On being vulnerable

This is a cop out post because I’m really just posting a TED Talk, but I’ll give it a bit of a preface:

I suck at being vulnerable. I can handle pain and stress and grief. I can be perky even when I’m tired and I can talk to just about anyone. But what I didn’t really realize until watching this is that what I really struggle with is allowing people to see me with all of my faults. I spend a lot of time putting on facades. I guess we all do to some degree. The difference is that I don’t know how to go without them. I like people to see me as this sunshiny, smart, determined, witty, put together girl. Even my close friends and family. Maybe especially them. The idea of the people I care about seeing all of my fears and insecurities scares me so much. I know they’ll love me anyway, but I still don’t want them to think of me that way. I guess mostly I don’t want their pity.

Brene Brown says that we need to be vulnerable in order to connect with people, and I can feel intuitively that she’s right. I just don’t know if I can do it. Being with Nob is amazing, but also terrifying because he sees through my facade. He just has this way of knowing when I’m nervous or scared or worried even when my smile fools everyone else. It’s one of the things I like about him, but it also freaks me out. Part of me just wants to push him away when he gets too close to knowing the real me.

Anyway, check out this video. Even if it doesn’t reveal deep-seeded issues the way it did for me, it’s also just really entertaining and informative.



T-minus 24 hours

Tomorrow I move into residence at the university. This time tomorrow perhaps I’ll be sitting in my res room listening to Vampire Weekend pumping out of my new Bose speakers (a belated birthday present from my dad), or maybe I’ll be eating dinner with some of my floormates in the fantastic cafeteria, or starting a game of pick up soccer out on the lawn.

Even though we were actually on campus today paying fees and picking up my student card, it’s still hard to imagine actually being there, like really living there. University is all I’ve thought about all summer during all of those long, hot shifts at the diner and late nights staying up with my laptop. I’ve imagined a zillion different scenarios for that first day, and now that it’s finally here I don’t even know what to think. I keep ending up arguing with myself:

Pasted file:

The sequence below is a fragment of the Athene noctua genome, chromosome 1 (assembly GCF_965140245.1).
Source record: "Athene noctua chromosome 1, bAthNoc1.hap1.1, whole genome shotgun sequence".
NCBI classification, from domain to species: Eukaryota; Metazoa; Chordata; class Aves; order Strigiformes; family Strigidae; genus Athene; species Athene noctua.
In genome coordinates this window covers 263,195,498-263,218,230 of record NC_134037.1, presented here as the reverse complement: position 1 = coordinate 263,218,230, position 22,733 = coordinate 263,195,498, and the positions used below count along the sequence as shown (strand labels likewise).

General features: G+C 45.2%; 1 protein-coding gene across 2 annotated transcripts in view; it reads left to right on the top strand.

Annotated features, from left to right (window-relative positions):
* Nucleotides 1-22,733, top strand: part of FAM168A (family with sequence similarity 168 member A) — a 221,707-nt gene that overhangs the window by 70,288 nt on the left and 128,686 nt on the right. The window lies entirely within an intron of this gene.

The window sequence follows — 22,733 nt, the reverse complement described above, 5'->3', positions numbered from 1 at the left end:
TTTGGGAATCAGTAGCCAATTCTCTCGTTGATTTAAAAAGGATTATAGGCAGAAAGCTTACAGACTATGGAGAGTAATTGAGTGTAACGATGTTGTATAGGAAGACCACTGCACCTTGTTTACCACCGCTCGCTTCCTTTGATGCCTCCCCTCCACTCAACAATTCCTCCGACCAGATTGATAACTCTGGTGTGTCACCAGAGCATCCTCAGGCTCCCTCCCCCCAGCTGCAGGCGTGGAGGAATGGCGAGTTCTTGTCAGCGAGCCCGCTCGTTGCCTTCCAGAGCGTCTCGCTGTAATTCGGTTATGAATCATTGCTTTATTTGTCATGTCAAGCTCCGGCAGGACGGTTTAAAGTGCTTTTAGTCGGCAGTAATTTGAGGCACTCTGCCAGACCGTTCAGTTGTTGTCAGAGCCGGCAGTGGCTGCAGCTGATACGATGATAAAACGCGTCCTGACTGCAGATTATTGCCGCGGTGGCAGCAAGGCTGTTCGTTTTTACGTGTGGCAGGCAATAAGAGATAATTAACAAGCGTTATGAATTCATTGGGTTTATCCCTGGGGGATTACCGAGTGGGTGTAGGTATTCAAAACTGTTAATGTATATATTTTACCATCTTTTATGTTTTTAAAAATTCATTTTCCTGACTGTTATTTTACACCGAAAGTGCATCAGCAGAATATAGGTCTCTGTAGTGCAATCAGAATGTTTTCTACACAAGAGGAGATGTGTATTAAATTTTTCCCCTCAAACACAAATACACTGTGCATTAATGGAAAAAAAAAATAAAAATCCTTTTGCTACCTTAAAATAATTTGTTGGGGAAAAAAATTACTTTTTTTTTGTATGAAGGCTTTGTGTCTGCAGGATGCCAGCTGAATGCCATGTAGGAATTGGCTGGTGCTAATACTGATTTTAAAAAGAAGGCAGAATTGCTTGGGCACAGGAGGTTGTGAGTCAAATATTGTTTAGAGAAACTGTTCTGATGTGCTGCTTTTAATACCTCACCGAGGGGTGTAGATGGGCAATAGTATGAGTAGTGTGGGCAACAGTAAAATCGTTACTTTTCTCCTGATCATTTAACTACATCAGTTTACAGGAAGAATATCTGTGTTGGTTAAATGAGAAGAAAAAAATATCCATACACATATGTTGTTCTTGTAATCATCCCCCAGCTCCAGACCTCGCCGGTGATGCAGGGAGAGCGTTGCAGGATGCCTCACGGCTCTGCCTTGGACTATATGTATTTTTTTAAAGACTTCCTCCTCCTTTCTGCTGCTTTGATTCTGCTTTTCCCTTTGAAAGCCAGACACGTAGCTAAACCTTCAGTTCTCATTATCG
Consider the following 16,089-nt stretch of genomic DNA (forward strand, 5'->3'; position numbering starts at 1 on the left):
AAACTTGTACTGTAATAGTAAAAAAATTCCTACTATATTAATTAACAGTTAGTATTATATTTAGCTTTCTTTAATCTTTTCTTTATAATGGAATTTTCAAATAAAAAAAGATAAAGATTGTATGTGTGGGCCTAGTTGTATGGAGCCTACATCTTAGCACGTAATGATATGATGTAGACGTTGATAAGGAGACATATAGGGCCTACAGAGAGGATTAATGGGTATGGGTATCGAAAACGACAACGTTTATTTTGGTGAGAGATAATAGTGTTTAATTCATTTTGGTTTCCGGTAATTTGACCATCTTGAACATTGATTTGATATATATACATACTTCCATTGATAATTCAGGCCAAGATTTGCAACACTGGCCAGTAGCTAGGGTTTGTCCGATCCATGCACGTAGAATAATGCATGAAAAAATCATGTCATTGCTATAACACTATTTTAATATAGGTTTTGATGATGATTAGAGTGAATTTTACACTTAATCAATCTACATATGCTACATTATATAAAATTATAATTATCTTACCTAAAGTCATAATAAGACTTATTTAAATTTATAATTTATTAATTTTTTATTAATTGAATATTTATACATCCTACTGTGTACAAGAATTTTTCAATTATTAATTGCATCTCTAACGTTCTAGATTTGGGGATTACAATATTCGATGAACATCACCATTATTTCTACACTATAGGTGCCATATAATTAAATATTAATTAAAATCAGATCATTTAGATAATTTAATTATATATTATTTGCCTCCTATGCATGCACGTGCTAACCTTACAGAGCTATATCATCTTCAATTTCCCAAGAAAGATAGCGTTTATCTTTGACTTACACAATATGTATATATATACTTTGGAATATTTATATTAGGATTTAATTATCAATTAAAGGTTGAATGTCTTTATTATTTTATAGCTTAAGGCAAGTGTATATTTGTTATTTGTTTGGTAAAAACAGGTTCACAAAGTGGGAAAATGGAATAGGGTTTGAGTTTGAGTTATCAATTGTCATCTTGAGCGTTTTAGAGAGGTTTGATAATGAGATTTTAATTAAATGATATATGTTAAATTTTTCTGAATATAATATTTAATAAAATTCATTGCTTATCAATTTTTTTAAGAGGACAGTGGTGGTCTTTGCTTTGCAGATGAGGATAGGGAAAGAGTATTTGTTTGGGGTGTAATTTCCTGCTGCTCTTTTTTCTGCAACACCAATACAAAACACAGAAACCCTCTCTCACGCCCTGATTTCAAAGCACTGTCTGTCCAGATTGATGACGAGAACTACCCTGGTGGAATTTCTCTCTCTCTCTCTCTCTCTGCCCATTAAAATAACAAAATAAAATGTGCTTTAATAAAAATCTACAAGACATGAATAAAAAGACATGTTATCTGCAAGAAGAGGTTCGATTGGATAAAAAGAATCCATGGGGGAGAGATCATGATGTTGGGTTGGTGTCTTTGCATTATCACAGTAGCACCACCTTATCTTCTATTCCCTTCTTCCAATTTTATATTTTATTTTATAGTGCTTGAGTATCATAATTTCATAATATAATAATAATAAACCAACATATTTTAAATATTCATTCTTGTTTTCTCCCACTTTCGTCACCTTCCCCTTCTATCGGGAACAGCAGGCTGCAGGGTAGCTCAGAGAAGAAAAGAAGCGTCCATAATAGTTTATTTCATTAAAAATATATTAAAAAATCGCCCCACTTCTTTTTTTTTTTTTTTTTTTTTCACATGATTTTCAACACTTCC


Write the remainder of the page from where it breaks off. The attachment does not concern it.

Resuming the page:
Me: I should wear a t shirt and shorts and be super chill and casual on the first day

Myself: Oh my god no people here are probably so trendy I don’t want to look like a loser I need to put an outfit together like stat. Crap my fedora is all crunched from my suitcase…

I: Who cares! Just wander around and go up and talk to people. You should try to be outgoing and meet a ton of people right away!

Me: Well I don’t want to try to hard…maybe I’ll just chill in my room or something, at least for the first night…

Myself: But then who am I going to eat with? If I don’t meet people I’ll have to go to the cafeteria by myself and sit alone…

I: See this is my point, we need to get out and meet people! Who knows? We might meet our future best friend or boyfriend on the first day.

Me: Crap that’s a lot of pressure for one day.

So yeah. Wish me luck. As you can see, the hype for this day has gotten a little ridiculous.

In which I massively overreact

Okay I’ve always heard that you should never google your symptoms when you’re sick, but I thought that rule was only for hypochondriacs.

My right ear got clogged with water when Lis and I were swimming in Idaho last week. I wasn’t too worried at first. I figured it would pop when I dried out in the sun. Then I assumed it would happen during the drive home. Then I thought maybe I just had to sleep on it. I even hoped that the loud music at the club last night would do it.

It didn’t happen and I was so frustrated. It didn’t hurt, but the pressure was so uncomfortable and I could barely hear when someone stood on my right side and talked to me. I tried cleaning it out with a Q-tip, plugging my nose and blowing out, chewing gum, yawning really big…nothing. The pressure bubble just kept getting worse. Then again, maybe it wasn’t getting worse, it was just making me go crazy to the point where it felt like it was getting worse.

Anyway, desperate times call for desperate measures. Or at least that’s what I told myself. I turned to the internet. This is what it told me:

-The plugging my nose and blowing tactic I had been using was probably going to inflame my ear and give me a massive infection

-For that matter, blowing too much could actually blow up my eardrums

-I probably have an ear infection that could make me deaf if I leave it for long

All I can say about this is never never never web MD your symptoms. I finally went to the doctor tonight and she just squirted some water in my ear. Turns out a ball of earwax was blocking my ear and some lake water got stuck. That’s it.


So anyway, good news, I’m not deaf or dead. Bad news, I may be a hypochondriac.

Does the fact that I just diagnosed myself as a hypochondriac make me an even bigger hypochondriac? That’s kind meta eh? Diagnostic-ception…or something.

Home Alone 5: The Kay Edition